Still. I'll keep practising, and I hope I'll keep learning. Koos tells me I'm not 'fossilising' yet...nice, hey? Actually that's a real term used in linguistics when people get to a certain level and then get stuck. You can fossilise at a very early age. I love the image! Anyhow, I haven't got stuck in a lump of linguistic granite yet, and I am still making progress. I have to in fact. Why? Because next month I'm hoping to take the higher level state Dutch exam. Dus allemaal....ik ga nu slapen en ik wens jullie een goede week. Nighty night, tot ziens en slaap lekker! Tot volgende keer...

16 comments:

  1. well, I'd bet that you will be able to post in Dutch quite fluently in no time. I dont know how long it took to post your last lines, but it reads for me very fast...haha, sure don't know what it means though haha.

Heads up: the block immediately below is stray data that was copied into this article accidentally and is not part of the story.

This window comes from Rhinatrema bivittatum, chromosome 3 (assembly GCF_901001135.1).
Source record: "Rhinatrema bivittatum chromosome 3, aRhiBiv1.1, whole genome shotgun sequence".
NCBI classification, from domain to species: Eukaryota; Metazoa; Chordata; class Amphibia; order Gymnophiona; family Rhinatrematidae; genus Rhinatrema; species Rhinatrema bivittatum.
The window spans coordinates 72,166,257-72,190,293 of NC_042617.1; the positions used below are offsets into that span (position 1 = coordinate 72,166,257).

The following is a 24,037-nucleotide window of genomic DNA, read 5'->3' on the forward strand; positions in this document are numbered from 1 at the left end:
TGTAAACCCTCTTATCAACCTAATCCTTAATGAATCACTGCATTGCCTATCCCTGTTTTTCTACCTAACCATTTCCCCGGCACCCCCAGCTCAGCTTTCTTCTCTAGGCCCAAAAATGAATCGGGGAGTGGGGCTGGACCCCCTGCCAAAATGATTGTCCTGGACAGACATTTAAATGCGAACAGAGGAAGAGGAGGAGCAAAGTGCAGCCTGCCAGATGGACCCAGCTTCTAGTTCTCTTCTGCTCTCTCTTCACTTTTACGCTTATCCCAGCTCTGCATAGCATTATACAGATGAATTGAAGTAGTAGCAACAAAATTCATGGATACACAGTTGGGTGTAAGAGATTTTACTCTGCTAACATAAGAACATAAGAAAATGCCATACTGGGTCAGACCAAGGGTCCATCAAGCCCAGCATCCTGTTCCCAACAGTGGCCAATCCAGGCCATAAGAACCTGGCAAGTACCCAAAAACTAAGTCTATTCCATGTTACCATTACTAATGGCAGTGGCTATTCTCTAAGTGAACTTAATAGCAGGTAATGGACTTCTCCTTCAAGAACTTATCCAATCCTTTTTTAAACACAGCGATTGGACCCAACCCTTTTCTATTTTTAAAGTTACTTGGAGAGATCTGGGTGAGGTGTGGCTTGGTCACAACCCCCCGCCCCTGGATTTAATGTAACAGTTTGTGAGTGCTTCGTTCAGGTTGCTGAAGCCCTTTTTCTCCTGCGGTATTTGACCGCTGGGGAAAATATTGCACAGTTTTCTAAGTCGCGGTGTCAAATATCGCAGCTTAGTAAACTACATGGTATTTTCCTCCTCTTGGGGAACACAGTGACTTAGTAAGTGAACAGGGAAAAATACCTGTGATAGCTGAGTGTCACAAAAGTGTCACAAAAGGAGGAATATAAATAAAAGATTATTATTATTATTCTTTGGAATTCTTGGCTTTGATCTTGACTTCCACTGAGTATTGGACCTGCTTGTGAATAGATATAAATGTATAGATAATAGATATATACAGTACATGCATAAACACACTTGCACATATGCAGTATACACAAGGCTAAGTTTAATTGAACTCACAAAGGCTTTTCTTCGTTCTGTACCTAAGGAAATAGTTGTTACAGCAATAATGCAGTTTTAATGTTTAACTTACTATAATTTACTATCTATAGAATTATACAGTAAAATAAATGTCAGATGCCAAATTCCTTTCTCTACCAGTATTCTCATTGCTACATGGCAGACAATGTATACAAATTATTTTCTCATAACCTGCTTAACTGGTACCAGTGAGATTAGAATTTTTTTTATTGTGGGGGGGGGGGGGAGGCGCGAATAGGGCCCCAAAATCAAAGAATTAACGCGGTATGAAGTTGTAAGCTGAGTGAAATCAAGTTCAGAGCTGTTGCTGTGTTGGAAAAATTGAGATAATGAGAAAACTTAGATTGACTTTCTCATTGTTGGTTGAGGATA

It's quite understandable that I would think anyone's first language would be the easiest to flow. Until of course the second flows as easy. But in any case, the first I would imagine is always easy no matter the language. I 'll be using google translate here soon on one of your posts!

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  2. Grace, I'll never ben really fluent in Dutch. I'm sure of that. I started learning too late and I don't have such a gift for language, but I manage! I can read fine and communicate all my normal requirements. It's just that creatively and socially, it's a heap more difficult! I'm always very quiet when in a group of cloggies - probably much to their relief :))

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  3. What is very annoying though is the amount of Dutch people that can speak absolutely perfect English, better than many native speakers! Your Dutch sounds good to me, but then I can't speak a word .... Xxx